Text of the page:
CTA manager draws city pension on top of his high salary

With the Chicago Tribune reporting vigorously on Chicago union labor leaders taking high city pensions under questionable but legal circumstances, CBS Chicago has found a top CTA manager collecting a $91,000 annual pension from the city on top of his $105,000 a year CTA salary.

And it's perfectly legal, though some call it double-dipping.

John Malatesta is the CTA's general manager of customer facilities maintenance. He retired from the city of Chicago more than 13 years ago as the head of its snow-removal team.  And Malatesta is a friend of Mayor Rahm Emanuel, and CBS reports.

(Mayor Emanuel with his friend Malatesta. Photo by CBS Chicago news.)

But, as Emanuel said himself in talking about the union leaders:

“This is not about individuals. We have a system-wide problem in our state and our city. … At the end of the day the taxpayers are on the hook, and I do not believe taxpayers should be left on the hook for a system that is not honest to them and not honest to the people that are contributing to it.”

Right. It's not about individuals. And certainly many Chicago employees - especially cops and firefighters - retire in their 50s with a nice pension and then begin a new career. But going back to the city trough is what's unusual -and legal.

That's a nice gig, if you can get it.


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  • And people like Cheryl wonder about trolls like me who don't like wastes of money like this, and then are told by the politicians that the taxpayers have to cough up to meet the deficit.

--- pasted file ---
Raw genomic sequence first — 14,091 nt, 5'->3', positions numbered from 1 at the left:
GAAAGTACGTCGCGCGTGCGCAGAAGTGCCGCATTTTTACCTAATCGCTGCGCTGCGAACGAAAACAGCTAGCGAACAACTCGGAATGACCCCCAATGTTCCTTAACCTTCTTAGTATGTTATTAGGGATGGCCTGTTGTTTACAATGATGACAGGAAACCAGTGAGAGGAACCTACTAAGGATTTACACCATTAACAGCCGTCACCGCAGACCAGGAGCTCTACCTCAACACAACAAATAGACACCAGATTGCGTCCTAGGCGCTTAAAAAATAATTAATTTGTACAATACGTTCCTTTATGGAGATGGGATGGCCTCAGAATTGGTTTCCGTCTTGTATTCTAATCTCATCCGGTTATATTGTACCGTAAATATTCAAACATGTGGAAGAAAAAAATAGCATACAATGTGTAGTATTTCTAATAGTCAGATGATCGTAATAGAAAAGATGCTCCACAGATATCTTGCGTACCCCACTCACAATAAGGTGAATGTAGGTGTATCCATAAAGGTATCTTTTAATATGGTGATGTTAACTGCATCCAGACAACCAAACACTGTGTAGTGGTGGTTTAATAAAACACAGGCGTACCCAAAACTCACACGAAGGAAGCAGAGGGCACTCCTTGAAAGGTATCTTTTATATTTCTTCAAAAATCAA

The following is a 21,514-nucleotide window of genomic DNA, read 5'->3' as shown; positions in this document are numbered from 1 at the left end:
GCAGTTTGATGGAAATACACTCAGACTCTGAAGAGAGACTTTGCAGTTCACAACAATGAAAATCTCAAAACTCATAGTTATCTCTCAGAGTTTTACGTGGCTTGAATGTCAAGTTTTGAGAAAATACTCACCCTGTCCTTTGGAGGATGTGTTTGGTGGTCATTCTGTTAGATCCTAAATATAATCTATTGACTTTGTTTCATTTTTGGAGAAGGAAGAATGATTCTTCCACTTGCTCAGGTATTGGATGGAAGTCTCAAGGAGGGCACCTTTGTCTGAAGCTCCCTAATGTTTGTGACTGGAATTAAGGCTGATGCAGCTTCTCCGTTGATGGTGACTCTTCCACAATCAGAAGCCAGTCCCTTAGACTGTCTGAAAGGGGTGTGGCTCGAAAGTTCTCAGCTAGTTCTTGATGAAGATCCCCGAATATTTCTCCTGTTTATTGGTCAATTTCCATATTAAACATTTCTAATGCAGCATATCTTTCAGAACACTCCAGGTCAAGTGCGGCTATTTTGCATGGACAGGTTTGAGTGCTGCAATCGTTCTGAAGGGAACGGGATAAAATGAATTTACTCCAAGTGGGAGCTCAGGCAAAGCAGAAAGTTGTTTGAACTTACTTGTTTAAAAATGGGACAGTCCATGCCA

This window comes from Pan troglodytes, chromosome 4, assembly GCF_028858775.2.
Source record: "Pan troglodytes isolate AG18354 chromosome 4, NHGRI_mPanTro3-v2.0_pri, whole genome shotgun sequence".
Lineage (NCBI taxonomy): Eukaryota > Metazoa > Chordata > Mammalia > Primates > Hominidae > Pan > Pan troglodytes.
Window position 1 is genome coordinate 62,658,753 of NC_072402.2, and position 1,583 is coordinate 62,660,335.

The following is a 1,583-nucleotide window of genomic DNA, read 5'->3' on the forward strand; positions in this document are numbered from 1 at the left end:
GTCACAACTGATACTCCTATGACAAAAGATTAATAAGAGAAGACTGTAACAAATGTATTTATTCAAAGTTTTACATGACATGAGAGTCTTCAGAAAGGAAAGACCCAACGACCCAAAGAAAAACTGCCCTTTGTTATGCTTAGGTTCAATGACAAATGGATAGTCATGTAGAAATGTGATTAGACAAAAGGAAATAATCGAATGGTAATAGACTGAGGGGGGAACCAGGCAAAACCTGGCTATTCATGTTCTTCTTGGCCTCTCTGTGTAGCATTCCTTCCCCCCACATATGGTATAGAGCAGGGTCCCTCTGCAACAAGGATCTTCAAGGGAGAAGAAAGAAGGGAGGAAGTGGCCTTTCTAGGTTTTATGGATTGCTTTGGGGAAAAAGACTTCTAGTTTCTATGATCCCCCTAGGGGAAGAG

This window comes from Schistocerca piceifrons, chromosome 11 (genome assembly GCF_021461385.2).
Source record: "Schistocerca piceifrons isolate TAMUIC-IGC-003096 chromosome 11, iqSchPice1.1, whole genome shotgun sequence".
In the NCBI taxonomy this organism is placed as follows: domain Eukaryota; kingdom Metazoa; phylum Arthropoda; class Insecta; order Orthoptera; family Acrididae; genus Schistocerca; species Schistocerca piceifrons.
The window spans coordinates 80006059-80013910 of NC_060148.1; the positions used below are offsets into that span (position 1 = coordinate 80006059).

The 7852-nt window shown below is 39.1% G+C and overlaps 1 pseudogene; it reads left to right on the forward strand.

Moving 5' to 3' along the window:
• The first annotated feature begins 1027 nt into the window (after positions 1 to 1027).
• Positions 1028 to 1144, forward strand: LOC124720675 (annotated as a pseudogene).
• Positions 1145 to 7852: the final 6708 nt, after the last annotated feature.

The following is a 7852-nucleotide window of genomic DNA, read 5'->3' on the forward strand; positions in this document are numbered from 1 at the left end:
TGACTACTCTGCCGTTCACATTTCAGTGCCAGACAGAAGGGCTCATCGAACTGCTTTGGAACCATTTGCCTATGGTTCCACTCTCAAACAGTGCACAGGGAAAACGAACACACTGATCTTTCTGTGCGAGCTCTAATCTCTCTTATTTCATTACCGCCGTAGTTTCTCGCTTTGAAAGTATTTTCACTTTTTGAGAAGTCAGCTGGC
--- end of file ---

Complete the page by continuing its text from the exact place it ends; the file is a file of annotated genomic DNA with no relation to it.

I guess I am glad she is not reading this, but soothing the ego of someone similar.

    This kind of garbage is going to cost hundreds of millions before it is over. I hope that city residents who voted for this are the only ones who pay. But we know that it won't happen.

  • This really ought to be illegal. I'm pro-union and pro-pension, but the pension payments shouldn't start until the worker is actually retired from all jobs connected with any government or quasi-governmental agency.

  • In reply to Cheryl:

    People do the same thing with military pensions earned after 20 years.

  • In reply to WestLooper:

    Basically, they don't. The analogous thing would be if they left the Army, took an Army pension and then joined the Air Force. The only analogy might be if McCain has a military pension, and now is working on a Congressional one.

    The other thing is that the federal government can print money, while the state pension funds are grossly underfunded to begin with, and then certain people (like Gannon) get deals without making commensurate contributions, and the pension funds can't make obligations without big tax increases. Already happened with regard to the CTA--remember the Real Estate Transfer Tax of 2008?

    Basically, there should only be one pension system for the entire state. However, with the Constitution's pension clause, and the extreme interpretation given to it by Cullerton, having any reform apply to existing workers is a long shot, Cheryl.

    Besides that, it is disrespectful to the military to equate some patronage worker to them. And, I'll be that that's all this guy is.

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